FBI seizes documents after investigations into insider trading
Seal of the FBI
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The wide ranging insider trading investigation that's been unfolding for the last few days has gotten physical. FBI agents have seized documents during coordinated raids at different hedge funds in New York, Connecticut and Massachusetts.
Our Washington Bureau Chief John Dimsdale has been covering this story for us and he is with us now live. Good morning John.
JOHN DIMSDALE: Good morning Jeremy.
HOBSON: What's the FBI looking for in these raids?
DIMSDALE: This is a three year old investigation into the trafficking of corporate secrets -- the kind of information that can move markets. Investigators have discovered that there's a growing number of professional groups who get inside tips and then sell them to hedge fund and mutual fund managers.
HOBSON: Are we expecting more raids here?
DIMSDALE: Absolutely. This investigation is still on going, it's been going on in secret, but over the weekend the Wall Street Journal began revealing some of the details so agents are now moving quickly to make sure that documents aren't destroyed and suspects don't flee.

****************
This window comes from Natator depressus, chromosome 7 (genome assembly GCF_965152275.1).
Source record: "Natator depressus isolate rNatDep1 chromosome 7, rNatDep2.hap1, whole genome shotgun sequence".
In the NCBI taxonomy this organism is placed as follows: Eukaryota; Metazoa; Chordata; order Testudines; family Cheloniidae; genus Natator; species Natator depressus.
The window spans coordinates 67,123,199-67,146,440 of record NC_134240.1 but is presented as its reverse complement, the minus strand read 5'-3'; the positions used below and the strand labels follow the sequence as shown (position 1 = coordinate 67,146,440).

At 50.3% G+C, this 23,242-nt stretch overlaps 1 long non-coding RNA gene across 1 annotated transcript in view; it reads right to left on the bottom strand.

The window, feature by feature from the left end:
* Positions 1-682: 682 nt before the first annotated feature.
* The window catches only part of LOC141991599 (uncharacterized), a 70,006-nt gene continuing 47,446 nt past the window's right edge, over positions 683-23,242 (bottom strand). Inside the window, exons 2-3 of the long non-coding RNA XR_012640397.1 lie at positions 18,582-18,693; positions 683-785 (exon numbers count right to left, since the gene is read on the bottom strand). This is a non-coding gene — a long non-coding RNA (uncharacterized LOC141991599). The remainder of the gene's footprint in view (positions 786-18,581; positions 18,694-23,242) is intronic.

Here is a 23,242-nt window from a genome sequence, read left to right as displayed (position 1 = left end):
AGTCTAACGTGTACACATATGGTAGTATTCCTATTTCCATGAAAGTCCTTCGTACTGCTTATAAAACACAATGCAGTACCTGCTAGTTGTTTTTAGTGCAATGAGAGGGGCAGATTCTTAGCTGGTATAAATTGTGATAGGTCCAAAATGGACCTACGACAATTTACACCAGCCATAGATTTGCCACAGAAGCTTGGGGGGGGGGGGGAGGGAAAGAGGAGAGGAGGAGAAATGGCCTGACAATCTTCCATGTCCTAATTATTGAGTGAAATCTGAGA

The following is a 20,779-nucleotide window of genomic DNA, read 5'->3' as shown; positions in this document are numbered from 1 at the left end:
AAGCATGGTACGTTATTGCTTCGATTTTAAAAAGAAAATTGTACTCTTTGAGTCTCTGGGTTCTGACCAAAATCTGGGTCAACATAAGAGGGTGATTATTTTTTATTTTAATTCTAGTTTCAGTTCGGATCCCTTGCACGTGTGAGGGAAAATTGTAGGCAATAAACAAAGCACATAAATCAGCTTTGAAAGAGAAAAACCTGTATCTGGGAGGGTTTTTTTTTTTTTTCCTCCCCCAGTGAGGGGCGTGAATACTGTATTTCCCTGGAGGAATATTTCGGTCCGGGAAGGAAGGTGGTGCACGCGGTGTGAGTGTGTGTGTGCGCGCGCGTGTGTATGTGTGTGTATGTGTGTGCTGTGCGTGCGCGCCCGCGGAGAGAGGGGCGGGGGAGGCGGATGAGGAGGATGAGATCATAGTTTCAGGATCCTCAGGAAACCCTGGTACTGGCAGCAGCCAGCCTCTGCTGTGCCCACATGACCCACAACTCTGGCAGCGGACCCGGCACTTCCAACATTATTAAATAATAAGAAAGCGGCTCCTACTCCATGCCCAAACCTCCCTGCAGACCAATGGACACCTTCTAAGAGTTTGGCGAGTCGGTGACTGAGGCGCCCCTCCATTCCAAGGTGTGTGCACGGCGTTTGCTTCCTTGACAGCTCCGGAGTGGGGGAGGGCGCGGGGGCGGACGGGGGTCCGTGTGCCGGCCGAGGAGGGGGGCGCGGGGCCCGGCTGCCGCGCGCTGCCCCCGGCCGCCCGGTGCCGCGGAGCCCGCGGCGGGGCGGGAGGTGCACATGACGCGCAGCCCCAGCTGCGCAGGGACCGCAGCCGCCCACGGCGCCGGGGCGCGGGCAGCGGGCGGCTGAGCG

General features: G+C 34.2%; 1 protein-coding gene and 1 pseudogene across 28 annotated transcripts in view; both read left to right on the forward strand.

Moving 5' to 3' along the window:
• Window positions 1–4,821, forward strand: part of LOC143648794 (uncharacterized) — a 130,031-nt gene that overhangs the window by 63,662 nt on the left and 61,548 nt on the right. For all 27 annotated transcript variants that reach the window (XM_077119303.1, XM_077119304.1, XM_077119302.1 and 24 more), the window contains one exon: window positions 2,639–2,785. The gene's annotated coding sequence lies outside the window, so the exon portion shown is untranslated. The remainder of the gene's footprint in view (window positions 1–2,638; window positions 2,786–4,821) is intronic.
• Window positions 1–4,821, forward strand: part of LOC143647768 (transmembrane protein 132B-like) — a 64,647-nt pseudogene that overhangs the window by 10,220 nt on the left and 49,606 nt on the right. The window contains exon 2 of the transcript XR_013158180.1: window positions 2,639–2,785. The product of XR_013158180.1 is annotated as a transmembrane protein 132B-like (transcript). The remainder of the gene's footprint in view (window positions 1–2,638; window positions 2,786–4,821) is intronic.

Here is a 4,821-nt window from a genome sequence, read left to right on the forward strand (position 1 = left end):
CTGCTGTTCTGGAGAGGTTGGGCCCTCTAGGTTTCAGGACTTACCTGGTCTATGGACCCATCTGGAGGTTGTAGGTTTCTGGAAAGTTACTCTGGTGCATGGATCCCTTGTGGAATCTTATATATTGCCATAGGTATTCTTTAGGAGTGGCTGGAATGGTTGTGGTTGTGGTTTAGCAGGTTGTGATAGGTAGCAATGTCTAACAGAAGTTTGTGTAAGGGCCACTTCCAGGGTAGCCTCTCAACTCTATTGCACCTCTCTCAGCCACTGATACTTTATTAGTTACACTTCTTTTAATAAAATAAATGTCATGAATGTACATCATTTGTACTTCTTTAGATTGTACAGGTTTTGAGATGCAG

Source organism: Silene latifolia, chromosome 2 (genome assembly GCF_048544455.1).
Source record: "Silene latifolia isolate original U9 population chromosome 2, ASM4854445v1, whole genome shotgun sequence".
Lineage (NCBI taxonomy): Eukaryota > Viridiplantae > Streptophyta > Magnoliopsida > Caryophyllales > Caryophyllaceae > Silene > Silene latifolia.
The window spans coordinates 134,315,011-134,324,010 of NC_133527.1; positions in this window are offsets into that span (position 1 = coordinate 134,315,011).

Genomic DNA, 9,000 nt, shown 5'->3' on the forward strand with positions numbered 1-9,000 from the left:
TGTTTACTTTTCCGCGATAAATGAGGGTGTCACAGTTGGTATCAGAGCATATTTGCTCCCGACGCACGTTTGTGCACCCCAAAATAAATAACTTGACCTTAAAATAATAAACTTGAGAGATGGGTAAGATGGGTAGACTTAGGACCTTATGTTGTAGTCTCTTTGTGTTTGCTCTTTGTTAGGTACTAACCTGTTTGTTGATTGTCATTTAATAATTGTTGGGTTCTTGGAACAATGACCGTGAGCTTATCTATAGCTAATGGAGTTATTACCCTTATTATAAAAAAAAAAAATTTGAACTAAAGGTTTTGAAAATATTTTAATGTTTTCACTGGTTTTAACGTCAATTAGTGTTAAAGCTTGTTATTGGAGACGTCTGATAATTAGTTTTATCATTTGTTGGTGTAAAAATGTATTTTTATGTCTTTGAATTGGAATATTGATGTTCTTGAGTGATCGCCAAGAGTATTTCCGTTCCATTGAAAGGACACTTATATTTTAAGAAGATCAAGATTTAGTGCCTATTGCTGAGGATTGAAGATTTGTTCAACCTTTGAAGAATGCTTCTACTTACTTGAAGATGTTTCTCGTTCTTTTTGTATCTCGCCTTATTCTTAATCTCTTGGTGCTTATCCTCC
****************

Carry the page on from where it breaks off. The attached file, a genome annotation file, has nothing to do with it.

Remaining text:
HOBSON: John -- why are the federal investigators cracking down on this right now?
DIMSDALE: In part it's the growing number of these groups that are guying and selling inside information, but there may also be a link to the financial crisis. Investigators who went through the debris of the bank failures and the bailouts reportedly discovered evidence that some traders were leaking secret information to the public when it gave them a a financial advantage. Just a sign of how big this could become -- those strategic leakers might include some of the nation's leading investment banks including Goldman Sachs.
HOBSON: That would be interesting. Marketplace's John Dimsdale in Washington, thanks.
DIMSDALE: Thanks Jeremy.